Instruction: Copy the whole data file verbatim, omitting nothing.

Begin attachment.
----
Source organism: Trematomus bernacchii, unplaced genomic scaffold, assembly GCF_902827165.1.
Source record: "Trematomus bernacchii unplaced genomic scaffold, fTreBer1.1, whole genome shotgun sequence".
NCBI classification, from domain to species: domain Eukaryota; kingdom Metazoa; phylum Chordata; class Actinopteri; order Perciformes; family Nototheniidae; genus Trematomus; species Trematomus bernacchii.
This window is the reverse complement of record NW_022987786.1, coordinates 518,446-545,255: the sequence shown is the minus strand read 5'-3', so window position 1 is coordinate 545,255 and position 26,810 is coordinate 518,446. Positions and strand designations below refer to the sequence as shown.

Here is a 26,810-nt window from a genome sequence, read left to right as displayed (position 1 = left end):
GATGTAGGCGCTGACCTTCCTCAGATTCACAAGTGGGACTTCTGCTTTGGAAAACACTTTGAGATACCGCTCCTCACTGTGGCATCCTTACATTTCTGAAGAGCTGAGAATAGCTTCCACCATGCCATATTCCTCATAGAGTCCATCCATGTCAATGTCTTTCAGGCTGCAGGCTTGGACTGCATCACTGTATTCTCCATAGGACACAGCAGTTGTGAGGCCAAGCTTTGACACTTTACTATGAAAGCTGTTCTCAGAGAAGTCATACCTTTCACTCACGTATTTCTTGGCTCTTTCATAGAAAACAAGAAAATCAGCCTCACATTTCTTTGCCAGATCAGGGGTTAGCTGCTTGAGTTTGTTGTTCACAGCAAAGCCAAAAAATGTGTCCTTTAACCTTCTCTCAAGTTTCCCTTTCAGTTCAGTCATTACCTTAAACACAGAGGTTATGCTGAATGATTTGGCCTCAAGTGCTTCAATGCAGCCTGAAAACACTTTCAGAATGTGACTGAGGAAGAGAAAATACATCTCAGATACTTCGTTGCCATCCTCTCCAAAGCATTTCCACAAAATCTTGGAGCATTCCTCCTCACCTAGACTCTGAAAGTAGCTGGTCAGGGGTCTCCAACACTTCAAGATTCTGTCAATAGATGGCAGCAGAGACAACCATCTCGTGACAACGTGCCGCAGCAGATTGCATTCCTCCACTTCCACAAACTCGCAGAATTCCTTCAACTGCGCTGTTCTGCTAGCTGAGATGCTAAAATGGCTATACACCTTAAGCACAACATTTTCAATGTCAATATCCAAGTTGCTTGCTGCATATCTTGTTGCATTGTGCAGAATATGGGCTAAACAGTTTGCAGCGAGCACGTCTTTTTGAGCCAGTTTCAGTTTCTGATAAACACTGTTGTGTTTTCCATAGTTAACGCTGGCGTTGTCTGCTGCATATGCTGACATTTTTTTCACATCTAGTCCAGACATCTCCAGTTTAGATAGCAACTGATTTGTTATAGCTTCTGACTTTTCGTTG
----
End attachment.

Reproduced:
Source organism: Trematomus bernacchii, unplaced genomic scaffold, assembly GCF_902827165.1.
Source record: "Trematomus bernacchii unplaced genomic scaffold, fTreBer1.1, whole genome shotgun sequence".
NCBI classification, from domain to species: domain Eukaryota; kingdom Metazoa; phylum Chordata; class Actinopteri; order Perciformes; family Nototheniidae; genus Trematomus; species Trematomus bernacchii.
This window is the reverse complement of record NW_022987786.1, coordinates 518,446-545,255: the sequence shown is the minus strand read 5'-3', so window position 1 is coordinate 545,255 and position 26,810 is coordinate 518,446. Positions and strand designations below refer to the sequence as shown.

Here is a 26,810-nt window from a genome sequence, read left to right as displayed (position 1 = left end):
GATGTAGGCGCTGACCTTCCTCAGATTCACAAGTGGGACTTCTGCTTTGGAAAACACTTTGAGATACCGCTCCTCACTGTGGCATCCTTACATTTCTGAAGAGCTGAGAATAGCTTCCACCATGCCATATTCCTCATAGAGTCCATCCATGTCAATGTCTTTCAGGCTGCAGGCTTGGACTGCATCACTGTATTCTCCATAGGACACAGCAGTTGTGAGGCCAAGCTTTGACACTTTACTATGAAAGCTGTTCTCAGAGAAGTCATACCTTTCACTCACGTATTTCTTGGCTCTTTCATAGAAAACAAGAAAATCAGCCTCACATTTCTTTGCCAGATCAGGGGTTAGCTGCTTGAGTTTGTTGTTCACAGCAAAGCCAAAAAATGTGTCCTTTAACCTTCTCTCAAGTTTCCCTTTCAGTTCAGTCATTACCTTAAACACAGAGGTTATGCTGAATGATTTGGCCTCAAGTGCTTCAATGCAGCCTGAAAACACTTTCAGAATGTGACTGAGGAAGAGAAAATACATCTCAGATACTTCGTTGCCATCCTCTCCAAAGCATTTCCACAAAATCTTGGAGCATTCCTCCTCACCTAGACTCTGAAAGTAGCTGGTCAGGGGTCTCCAACACTTCAAGATTCTGTCAATAGATGGCAGCAGAGACAACCATCTCGTGACAACGTGCCGCAGCAGATTGCATTCCTCCACTTCCACAAACTCGCAGAATTCCTTCAACTGCGCTGTTCTGCTAGCTGAGATGCTAAAATGGCTATACACCTTAAGCACAACATTTTCAATGTCAATATCCAAGTTGCTTGCTGCATATCTTGTTGCATTGTGCAGAATATGGGCTAAACAGTTTGCAGCGAGCACGTCTTTTTGAGCCAGTTTCAGTTTCTGATAAACACTGTTGTGTTTTCCATAGTTAACGCTGGCGTTGTCTGCTGCATATGCTGACATTTTTTTCACATCTAGTCCAGACATCTCCAGTTTAGATAGCAACTGATTTGTTATAGCTTCTGACTTTTCGTTG